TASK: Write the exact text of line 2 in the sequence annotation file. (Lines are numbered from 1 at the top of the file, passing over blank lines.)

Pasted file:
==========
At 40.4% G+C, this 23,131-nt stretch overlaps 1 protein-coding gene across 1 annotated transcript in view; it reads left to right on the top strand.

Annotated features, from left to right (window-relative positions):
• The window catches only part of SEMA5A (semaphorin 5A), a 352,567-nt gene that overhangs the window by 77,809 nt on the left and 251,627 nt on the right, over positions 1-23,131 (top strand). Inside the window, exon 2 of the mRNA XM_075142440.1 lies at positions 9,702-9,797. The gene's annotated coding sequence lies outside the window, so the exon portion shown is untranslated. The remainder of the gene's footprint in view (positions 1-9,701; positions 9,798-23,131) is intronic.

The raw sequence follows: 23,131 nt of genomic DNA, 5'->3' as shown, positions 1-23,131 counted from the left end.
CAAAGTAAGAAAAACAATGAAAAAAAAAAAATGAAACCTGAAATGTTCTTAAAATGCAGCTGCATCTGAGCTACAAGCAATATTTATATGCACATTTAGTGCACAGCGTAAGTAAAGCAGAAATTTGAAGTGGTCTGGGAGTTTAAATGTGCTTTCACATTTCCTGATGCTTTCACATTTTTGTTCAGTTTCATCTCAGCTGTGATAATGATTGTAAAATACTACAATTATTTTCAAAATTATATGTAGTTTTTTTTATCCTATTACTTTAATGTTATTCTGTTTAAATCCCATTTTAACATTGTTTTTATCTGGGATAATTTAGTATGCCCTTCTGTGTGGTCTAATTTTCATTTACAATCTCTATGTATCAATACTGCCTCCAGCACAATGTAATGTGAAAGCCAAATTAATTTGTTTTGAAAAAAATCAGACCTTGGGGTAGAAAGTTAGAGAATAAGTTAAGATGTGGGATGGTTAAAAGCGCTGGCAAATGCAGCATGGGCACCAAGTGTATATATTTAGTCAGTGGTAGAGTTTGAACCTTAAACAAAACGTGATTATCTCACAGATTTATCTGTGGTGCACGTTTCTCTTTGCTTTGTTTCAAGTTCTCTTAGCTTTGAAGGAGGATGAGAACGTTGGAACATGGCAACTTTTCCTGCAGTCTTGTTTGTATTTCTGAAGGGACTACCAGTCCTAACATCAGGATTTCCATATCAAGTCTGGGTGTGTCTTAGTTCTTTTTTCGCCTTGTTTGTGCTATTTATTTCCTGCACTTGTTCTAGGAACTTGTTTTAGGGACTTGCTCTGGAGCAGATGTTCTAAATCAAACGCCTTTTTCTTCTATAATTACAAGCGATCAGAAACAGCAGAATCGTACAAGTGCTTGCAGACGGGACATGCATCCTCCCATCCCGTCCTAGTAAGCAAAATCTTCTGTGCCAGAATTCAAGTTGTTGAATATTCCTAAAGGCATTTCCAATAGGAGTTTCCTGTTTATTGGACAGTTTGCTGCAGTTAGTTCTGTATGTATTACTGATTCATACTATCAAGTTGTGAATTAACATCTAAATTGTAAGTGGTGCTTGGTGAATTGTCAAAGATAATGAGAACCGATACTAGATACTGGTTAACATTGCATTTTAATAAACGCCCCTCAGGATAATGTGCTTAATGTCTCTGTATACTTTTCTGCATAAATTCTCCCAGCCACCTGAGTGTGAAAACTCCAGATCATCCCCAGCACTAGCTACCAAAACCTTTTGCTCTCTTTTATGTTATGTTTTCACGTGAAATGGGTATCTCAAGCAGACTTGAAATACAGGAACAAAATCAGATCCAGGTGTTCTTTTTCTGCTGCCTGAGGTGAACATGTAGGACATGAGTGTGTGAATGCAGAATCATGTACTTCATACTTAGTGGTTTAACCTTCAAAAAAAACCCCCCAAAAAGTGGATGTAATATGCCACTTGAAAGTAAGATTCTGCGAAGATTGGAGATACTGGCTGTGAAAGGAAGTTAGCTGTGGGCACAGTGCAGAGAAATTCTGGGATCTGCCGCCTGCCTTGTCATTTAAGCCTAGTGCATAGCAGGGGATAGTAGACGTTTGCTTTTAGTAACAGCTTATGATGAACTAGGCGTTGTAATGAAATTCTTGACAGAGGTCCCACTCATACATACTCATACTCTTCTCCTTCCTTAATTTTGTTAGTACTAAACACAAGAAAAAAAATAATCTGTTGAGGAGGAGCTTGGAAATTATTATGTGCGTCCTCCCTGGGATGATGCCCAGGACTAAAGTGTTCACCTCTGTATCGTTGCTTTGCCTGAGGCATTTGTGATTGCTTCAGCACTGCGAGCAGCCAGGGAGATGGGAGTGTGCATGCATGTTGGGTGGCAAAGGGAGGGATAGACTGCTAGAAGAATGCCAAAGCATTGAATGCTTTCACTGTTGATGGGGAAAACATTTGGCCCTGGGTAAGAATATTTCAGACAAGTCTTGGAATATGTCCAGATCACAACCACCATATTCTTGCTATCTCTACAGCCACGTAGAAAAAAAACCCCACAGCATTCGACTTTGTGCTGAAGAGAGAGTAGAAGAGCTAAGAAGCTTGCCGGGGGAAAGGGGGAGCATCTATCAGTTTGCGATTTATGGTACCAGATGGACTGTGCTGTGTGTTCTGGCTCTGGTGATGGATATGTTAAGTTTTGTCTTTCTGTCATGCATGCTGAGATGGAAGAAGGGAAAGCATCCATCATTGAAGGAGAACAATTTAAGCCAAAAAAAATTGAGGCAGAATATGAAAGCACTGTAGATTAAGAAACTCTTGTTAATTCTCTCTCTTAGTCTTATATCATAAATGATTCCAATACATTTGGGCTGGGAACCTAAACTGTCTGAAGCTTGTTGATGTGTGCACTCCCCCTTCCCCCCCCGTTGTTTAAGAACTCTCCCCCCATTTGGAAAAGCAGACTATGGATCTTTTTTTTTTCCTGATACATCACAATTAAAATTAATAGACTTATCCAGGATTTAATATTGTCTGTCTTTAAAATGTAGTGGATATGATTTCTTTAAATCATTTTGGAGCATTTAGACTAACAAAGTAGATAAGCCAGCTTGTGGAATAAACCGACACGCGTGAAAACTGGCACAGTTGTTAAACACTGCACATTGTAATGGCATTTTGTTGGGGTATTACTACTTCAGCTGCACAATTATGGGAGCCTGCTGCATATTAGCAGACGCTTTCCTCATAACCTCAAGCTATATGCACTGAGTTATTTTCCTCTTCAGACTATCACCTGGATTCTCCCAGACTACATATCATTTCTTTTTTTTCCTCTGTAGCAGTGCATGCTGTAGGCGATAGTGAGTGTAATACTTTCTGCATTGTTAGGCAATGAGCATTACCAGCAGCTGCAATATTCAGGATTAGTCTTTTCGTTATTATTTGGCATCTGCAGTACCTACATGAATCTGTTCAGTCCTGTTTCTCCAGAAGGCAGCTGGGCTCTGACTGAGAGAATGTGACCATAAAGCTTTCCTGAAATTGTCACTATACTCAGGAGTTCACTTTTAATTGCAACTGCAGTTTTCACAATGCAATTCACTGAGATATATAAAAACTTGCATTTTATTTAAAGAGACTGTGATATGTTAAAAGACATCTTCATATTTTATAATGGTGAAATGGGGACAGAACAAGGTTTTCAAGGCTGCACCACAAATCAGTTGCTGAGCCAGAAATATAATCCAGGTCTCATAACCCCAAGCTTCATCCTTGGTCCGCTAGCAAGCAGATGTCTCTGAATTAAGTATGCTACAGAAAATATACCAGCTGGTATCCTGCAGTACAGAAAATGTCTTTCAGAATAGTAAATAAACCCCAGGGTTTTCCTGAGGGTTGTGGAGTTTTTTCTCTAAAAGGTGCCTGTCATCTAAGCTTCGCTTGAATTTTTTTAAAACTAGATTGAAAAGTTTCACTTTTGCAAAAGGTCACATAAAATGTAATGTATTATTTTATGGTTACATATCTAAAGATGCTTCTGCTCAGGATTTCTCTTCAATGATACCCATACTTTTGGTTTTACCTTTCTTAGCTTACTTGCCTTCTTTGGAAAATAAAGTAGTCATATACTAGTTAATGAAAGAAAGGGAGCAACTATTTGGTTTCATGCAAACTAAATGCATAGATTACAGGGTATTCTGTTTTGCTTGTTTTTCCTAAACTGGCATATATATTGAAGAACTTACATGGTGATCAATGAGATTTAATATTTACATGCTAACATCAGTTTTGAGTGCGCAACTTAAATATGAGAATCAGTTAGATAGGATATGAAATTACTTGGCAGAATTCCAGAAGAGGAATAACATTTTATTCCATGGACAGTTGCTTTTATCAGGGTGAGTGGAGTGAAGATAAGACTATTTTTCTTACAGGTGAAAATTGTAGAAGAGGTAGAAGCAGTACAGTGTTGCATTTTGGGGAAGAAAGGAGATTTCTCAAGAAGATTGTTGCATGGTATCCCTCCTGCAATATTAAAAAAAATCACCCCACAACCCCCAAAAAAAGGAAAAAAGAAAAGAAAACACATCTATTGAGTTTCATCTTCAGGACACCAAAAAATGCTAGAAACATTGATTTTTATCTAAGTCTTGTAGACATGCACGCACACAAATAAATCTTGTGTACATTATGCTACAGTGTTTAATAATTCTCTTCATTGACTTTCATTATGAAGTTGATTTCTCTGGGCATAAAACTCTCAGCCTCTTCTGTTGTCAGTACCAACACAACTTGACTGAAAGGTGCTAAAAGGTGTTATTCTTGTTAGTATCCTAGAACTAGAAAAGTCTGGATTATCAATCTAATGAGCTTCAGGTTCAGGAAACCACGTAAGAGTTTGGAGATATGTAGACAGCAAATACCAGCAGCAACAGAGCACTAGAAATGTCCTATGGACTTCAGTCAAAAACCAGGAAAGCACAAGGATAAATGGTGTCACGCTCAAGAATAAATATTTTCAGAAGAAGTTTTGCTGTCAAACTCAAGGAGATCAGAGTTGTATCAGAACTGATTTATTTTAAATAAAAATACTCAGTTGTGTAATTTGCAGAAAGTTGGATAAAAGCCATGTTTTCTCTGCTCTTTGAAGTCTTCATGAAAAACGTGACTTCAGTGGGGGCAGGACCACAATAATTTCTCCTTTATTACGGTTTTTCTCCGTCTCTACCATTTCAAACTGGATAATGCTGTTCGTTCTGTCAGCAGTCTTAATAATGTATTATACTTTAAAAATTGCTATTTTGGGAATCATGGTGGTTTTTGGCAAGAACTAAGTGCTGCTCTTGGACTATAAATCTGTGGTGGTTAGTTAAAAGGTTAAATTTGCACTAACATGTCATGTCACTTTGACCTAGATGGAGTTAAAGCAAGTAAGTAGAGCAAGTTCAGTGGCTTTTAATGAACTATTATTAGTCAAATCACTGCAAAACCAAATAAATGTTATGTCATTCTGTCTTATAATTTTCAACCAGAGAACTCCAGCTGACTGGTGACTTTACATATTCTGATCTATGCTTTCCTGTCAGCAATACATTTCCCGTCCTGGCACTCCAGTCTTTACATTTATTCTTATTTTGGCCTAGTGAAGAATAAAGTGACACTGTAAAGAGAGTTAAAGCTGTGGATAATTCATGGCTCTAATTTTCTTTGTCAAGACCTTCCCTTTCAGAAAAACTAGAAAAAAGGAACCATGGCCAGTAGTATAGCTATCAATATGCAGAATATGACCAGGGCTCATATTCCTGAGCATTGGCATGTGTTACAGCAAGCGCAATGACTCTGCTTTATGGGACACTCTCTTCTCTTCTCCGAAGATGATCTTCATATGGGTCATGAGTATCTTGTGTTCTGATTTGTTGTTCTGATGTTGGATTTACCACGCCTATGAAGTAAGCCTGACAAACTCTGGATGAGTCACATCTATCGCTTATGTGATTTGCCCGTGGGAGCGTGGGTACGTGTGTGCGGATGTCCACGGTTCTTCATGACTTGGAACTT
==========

Annotated features, from left to right (window-relative positions):